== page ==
A War Department pass for Leonard Swett to visit Gen. Benjamin Butler dated… (Santa Maria Valley Historical…)
A week and a half before the movie "Lincoln" opened last November, Cindy Ransick had an amazing Lincoln moment of her own.
The executive director of the Santa Maria Valley Historical Society Museum opened three scrapbooks stored in the museum's archives and, among hundreds of items of correspondence, found a letter from Abraham Lincoln to his friend and Republican Party activist Leonard Swett, a calling card from Mary Todd Lincoln and letters from the president's oldest son, Robert Todd Lincoln.
"It was a miracle," Ransick said Thursday. "I found the old scrapbooks and thought they were obituaries." Instead the thick books were filled with papers from other famous figures, too, such as Gen. George Custer, Henry Wadsworth Longfellow and William Seward.
The collection is dubbed the "Lincoln Letters," even though the president authored just one letter. Ransick says they provide a snapshot of the politics and happenings in the Republican Party and its players as the nation was on the brink of Civil War.
The papers will go on display for free for a single day from noon to 5 p.m. on April 27 at the historical society museum in Santa Maria. A Lincoln authority will be on hand to explain the papers' historical context and a Lincoln impersonator will be there, too. The exhibition is called "Across Five Aprils" as a nod to the period from 1860 to 1865 in which most of the letters were written.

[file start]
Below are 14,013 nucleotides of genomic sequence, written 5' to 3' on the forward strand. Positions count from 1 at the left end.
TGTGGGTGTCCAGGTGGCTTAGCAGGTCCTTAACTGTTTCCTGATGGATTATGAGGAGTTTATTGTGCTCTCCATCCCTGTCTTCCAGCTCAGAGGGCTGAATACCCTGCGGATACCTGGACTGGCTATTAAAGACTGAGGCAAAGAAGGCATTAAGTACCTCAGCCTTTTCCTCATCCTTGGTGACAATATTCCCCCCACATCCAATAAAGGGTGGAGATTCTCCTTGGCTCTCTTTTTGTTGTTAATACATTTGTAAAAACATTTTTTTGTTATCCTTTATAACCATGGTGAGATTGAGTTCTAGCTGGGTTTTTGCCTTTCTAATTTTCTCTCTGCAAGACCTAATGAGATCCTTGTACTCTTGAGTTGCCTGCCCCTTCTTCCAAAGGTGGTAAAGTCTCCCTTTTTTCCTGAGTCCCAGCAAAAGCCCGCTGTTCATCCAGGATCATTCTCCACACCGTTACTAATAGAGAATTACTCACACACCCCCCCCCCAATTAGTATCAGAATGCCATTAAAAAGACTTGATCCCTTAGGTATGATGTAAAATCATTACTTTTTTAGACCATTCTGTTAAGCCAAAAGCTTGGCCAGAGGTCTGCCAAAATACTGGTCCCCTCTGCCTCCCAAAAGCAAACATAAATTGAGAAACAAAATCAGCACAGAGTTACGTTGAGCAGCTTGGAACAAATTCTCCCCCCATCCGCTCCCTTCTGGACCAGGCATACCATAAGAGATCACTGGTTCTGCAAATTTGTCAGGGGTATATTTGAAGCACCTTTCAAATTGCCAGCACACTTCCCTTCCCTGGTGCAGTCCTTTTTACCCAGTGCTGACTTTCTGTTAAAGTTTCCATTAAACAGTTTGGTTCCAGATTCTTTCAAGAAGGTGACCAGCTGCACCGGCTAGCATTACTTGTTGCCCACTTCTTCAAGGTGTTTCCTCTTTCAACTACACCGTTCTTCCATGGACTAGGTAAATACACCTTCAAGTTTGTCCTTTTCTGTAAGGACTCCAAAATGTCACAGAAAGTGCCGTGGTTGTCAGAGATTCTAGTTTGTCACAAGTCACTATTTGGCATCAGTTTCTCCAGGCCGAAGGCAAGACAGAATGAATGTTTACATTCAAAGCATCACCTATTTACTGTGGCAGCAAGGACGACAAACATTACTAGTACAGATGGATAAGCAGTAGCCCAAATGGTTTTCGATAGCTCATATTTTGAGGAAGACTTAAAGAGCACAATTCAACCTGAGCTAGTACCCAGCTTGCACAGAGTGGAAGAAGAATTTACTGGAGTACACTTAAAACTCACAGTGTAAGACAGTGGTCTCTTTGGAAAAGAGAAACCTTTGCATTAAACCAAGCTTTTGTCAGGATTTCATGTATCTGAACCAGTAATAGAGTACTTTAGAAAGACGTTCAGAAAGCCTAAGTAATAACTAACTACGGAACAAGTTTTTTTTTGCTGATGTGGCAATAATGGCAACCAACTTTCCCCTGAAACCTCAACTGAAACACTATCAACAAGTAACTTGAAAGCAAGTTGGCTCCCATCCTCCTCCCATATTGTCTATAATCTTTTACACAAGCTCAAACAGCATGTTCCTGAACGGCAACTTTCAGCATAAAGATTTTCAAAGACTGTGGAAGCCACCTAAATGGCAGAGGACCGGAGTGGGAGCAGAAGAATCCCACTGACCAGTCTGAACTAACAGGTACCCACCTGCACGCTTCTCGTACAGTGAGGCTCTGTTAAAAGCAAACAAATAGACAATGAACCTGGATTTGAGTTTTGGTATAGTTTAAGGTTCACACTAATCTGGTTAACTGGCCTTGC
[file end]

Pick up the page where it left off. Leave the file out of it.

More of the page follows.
Ransick says some items have been authenticated by the Lincoln Presidential Library in Springfield, Ill. Among the finds:
-- A "war pass" for Swett to enter the battlefield at City Point, Va., where Grant was headquartered in 1864 and 1865.
-- A letter from Swett to his wife in which he describes Grant's tent and the plan to take Richmond.
-- A letter from Custer to his wife.
The scrapbooks, which reflect the experiences of Swett, had been donated to the museum in the 1980s by the family of Santa Maria Valley resident Laura Burnham, who was his granddaughter.
Contact: Santa Maria Valley Historical Society Museum, 616 S. Broadway, Santa Maria; (805) 922-3130.
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